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Prove that the product of 2 consecutive natural numbers is even

  1. Dec 3, 2012 #1
    1. The problem statement, all variables and given/known data
    Prove that the product of two consecutive natural numbers is even.

    2. The attempt at a solution
    Hi, I'm just starting to work with proofs by induction, I'm just wondering if this is a valid technique, and/or if I am being too verbose in my proof, thanks!

    Let [itex]P(n)=n(n+1)[/itex] is even
    Let [itex]f(n)=n(n+1)[/itex]

    Let [itex]n=1[/itex]
    Since [itex]1(1+1)=2[/itex], and 2 is even, it follows that [itex]P(1)[/itex] is true.
    Suppose [itex]P(k)[/itex] is true, that is, suppose [itex]k(k+1)[/itex] is even.
    Then,
    [itex]f(k+1)-f(k)=(k+1)((k+1)+1)-k(k+1)[/itex]
    [itex]f(k+1)-f(k)=(k+1)(k+2)-k(k+1)[/itex]
    [itex]f(k+1)-f(k)=(k+1)(k+2-k)[/itex]
    [itex]f(k+1)-f(k)=2(k+1)[/itex]
    [itex]f(k+1)=2(k+1)+f(k)[/itex]

    Since by our induction hypothesis, [itex]f(k)[/itex] is even, it follows that the sum, [itex]f(k+1)[/itex], of [itex]2(k+1)[/itex] and [itex]f(k)[/itex] is also even. Since [itex]P(1)[/itex] is true, and [itex]P(k+1)[/itex] is true if [itex]P(k)[/itex] is true, by induction, [itex]P(n)[/itex] is true for all natural numbers [itex]n[/itex].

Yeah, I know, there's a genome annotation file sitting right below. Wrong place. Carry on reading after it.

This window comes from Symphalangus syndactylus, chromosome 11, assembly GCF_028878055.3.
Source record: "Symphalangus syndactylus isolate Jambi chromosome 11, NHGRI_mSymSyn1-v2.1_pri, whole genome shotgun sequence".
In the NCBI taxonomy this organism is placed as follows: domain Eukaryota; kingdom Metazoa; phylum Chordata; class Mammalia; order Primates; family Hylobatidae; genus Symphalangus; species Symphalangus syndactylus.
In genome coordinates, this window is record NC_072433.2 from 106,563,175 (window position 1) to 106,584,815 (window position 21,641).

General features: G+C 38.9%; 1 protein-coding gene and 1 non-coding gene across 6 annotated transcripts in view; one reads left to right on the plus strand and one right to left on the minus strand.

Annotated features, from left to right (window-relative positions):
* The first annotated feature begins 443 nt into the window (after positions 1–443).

Last edited: Dec 3, 2012
  2. jcsd
  3. Dec 3, 2012 #2

    lurflurf

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    That is right. You might not need so many algebra steps. The telescoping sum is just a fancy way to see that

    [tex]n(n+1)=2 \sum_{k=1}^n k[/tex]
     
  4. Dec 3, 2012 #3

    Mentallic

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    If you're going to be explaining P(k) is even by assumption, why not explicitly make it so? Let P(k) = k(k+1) = 2n where n is some natural number, so then you can plug that in later to obtain

    P(k+1) = 2(k+1+n)

    And then say, since n and k are assumed to be natural numbers, P(k+1) is even... etc.
     
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